North York Post : 2018-12-01

Inspired : 23 : 23

Inspired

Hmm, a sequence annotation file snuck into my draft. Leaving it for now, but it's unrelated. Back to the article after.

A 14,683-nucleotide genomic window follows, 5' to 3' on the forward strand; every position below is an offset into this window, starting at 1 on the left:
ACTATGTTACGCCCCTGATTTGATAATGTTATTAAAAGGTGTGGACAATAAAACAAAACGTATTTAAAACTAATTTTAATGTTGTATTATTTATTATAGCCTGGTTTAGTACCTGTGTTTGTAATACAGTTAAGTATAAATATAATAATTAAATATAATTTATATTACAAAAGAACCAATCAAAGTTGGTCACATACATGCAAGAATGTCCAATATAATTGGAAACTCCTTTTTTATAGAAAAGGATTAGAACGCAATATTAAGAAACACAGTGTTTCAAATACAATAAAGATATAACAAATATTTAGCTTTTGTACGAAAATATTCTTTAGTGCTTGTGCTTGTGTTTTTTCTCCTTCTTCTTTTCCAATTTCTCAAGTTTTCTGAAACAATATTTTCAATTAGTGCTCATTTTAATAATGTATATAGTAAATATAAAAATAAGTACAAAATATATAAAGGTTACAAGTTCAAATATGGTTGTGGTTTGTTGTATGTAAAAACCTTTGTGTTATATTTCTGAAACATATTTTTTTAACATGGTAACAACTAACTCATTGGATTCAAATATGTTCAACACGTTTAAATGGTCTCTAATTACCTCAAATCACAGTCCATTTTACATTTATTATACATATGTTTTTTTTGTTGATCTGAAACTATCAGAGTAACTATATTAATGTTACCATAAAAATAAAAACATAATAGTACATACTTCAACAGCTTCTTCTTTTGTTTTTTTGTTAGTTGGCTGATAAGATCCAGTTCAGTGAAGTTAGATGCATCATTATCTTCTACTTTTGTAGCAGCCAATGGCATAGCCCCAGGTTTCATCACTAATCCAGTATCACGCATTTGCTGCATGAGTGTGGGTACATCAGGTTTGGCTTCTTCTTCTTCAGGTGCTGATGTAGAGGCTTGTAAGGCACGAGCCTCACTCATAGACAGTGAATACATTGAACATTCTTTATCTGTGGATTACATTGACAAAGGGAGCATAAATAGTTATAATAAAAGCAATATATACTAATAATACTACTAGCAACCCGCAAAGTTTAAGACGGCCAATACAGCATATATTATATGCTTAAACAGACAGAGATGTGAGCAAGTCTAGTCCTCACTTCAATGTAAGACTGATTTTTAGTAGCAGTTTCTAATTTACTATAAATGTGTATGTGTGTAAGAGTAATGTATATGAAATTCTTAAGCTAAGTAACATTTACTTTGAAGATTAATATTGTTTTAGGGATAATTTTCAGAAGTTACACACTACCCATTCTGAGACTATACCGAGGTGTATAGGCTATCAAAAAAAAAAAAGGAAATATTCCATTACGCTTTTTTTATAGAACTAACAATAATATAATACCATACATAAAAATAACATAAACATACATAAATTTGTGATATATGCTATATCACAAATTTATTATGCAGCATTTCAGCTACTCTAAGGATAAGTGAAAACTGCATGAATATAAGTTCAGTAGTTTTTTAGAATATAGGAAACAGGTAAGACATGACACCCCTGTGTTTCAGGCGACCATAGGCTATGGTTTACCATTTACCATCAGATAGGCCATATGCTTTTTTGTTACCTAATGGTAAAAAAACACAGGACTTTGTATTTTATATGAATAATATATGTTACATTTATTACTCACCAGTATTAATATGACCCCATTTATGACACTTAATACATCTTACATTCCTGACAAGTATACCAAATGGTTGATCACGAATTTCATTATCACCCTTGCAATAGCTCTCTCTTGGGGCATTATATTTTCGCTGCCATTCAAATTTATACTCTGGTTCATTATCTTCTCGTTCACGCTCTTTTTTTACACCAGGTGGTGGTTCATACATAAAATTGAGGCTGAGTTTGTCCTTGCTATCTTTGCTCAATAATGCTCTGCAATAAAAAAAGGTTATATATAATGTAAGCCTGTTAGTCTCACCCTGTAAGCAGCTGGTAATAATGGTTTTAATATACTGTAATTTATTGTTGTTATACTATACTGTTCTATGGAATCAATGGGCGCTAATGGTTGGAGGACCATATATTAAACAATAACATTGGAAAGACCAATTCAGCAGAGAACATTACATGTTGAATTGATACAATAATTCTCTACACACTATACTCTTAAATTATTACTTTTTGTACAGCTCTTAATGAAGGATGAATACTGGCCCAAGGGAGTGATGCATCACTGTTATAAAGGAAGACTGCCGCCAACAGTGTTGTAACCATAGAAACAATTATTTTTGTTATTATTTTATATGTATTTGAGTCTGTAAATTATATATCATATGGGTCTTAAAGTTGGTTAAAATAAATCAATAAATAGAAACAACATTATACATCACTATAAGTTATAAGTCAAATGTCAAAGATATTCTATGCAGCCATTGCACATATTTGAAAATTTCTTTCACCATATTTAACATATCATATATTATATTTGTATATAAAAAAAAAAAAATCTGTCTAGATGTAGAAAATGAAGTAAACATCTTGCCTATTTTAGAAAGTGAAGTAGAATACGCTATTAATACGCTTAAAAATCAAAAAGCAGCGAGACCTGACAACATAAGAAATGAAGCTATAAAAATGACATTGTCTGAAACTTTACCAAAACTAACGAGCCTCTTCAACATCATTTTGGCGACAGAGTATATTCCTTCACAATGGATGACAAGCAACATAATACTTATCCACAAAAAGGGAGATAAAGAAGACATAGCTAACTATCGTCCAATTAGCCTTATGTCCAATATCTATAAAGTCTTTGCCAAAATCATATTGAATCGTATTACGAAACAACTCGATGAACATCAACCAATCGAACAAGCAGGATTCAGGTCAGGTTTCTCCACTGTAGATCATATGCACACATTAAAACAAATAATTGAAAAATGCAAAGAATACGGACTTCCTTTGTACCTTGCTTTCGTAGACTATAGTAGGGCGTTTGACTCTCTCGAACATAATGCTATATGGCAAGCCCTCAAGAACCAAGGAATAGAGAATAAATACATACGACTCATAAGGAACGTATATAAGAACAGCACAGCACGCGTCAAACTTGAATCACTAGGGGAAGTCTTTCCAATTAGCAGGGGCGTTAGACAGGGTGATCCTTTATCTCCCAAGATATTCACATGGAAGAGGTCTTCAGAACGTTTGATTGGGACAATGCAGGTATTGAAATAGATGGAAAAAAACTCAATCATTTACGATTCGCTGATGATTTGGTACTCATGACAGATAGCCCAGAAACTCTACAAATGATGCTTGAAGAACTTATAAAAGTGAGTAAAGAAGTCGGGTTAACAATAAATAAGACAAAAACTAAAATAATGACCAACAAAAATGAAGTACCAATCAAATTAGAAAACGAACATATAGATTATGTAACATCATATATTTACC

T.O.’S MOST INSPIRATIONAL WOMEN OF 2018 The Activist OLIVIA NUAMAH ELIZABETH CALEY Building bridges for the LGBTQ2SIA community As a politician, I passed more LGBTQ bills than anyone in Canadian history, performed the first legalized same-sex marriage in North America and was the only woman to sign the We Demand statement (the first gay rights lobby effort in Canada), so I’ve seen my share of activism and activists. Few people stood out as exemplary spokespeople for those of us in the LGBTQ2SIA community at that time. Olivia is one of them. She has been accessible, courageous and effective. She has made difficult political calls with integrity. I’ve always admired her tenacity and her principles. It’s beyond difficult to manage our various interests with honesty, diplomacy and bravery. When it came to the concern the LGBTQ2SIA community and the Black Lives Matter movement had with uniformed police involvement in the Pride Parade, Olivia’s role proved exemplary. She listened to the community. Then she involved herself in attempting to resolve some of the issues with the Toronto Police Service. Both required tact. Not everyone was or can be satisfied in such a process, but the fact that she was able to traverse some very real grievances and work toward healing shows her peacemaking skills in practice. We need more peacemakers, peacemakers that listen and maintain their principles but steer conflict toward resolution. Olivia is one. Olivia is, in all things, someone you can call. Olivia is also a role model. Perhaps most importantly, when I watch her, I think of all those young girls who will lead better lives both because of her and by following in her footsteps. Using technology for good and mentoring women in STEM areas Technology for good, for all. That’s the heart of Elizabeth Caley, quintessential science and technology geek. She builds big technology products, used by millions of people, often infused with cutting-edge artificial intelligence. But her work has always been grounded in helping people solve real problems, particularly scientists. She co-leads Meta, part of the Chan Zuckerberg Initiative, a free, real-time discovery tool that helps scientists read and analyze millions of technical papers. It has the potential of reshaping the pace of scientific discovery across the world. Elizabeth is just like Meta — always voraciously consuming information, the latest scientific papers, technical blogs, books and more. That appetite is only matched by her quiet ambition to mentor women in STEM areas. I was fairly new to tech when I first met Elizabeth at Microsoft. We were different in many ways, but she always celebrated our differences while harnessing and deepening our common ground. That’s her superpower — making everyone feel uniquely recognized, heard and understood and brilliantly building consensus. That time with Elizabeth ignited my passion for technology and was at the core in solidifying my passion for the technology industry. She continues to use almost every free moment to inspire and lead women like me, as well as budding entrepreneurs. Elizabeth, in addition to her remarkable intellectual depth and talent, is best known for her steadfast commitment to helping others reach their full potential. BY REV. CHERI DINOVO MINISTER CHRYSTIA FREELAND Conquering the challenge of the NAFTA trade negotiations I can remember quite vividly my first meeting with Chrystia Freeland. I had stepped down as the MP for Toronto Centre, and when she decided to run for the nomination, we went for coffee. We knew each other by reputation but had never met. What impressed me most was her curiosity. A professional journalist, she made a point of jotting things down as she peppered me with questions. This wasn’t a pro forma exercise. She wanted to know what it would take to win a nomination, how I balanced my life and work, what she could expect when she got to Ottawa. I warned her that her first days in Ottawa would be difficult because the House of Commons has a way of testing newcomers. She survived the comments about her voice being too high and the challenge of handling the heckling. If she was daunted by it, she never showed it. The election of Donald Trump and the emergence of NAFTA as a key issue led to Chrystia becoming minister of foreign affairs. She mastered the web of details on that issue and reaffirmed Canada’s commitment to building a world where rules mattered in trade and the rule of law needed to count in our dealings with the world. Articulate and unfazed by the challenge of dealing with the unpredictable, Chrystia has emerged as a key voice, not just for the government, but for Canada. Through it all, she is a wife and mother, down-to-earth, disarmingly straightforward and direct. Working with her on the Rohingya file, I saw her show compassion and a willingness to go the extra mile for what she believes in. And she still writes stuff down when we chat. Because she’s curious, and she cares. BY ERIN ELOFSON COUNTRY MANAGER, PINTEREST CANADA BY BOB RAE LAWYER & FORMER MP HAYLEY WICKENHEISER OSRA LINDO LESLEY HAMPTON WEYNI MENGESHA One of Canada’s most celebrated hockey players, Hayley Wickenheiser is breaking down barriers on and off the ice. After retiring as a player last year, she was named assistant director of player development for the Leafs in August. At age 79, Osra Lindo is showing everyone that it’s never too late to pursue further education. The grandmother graduated from York University this year with a degree in gender, sexuality and women’s studies after 52 years in the workforce. Toronto-based First Nation fashion designer Lesley Hampton is known for promoting inclusivity and body diversity in her collections. In an industry that so often focuses on unrealistic beauty standards, Hampton is changing the game. Weyni Mengesha, the Dora Award–winning director of and was named Soulpepper’s new artistic director in October. She’ll be coming home to T.O. from L.A. to start her new role this January. Kim’s Convenience Da Kink in My Hair, 23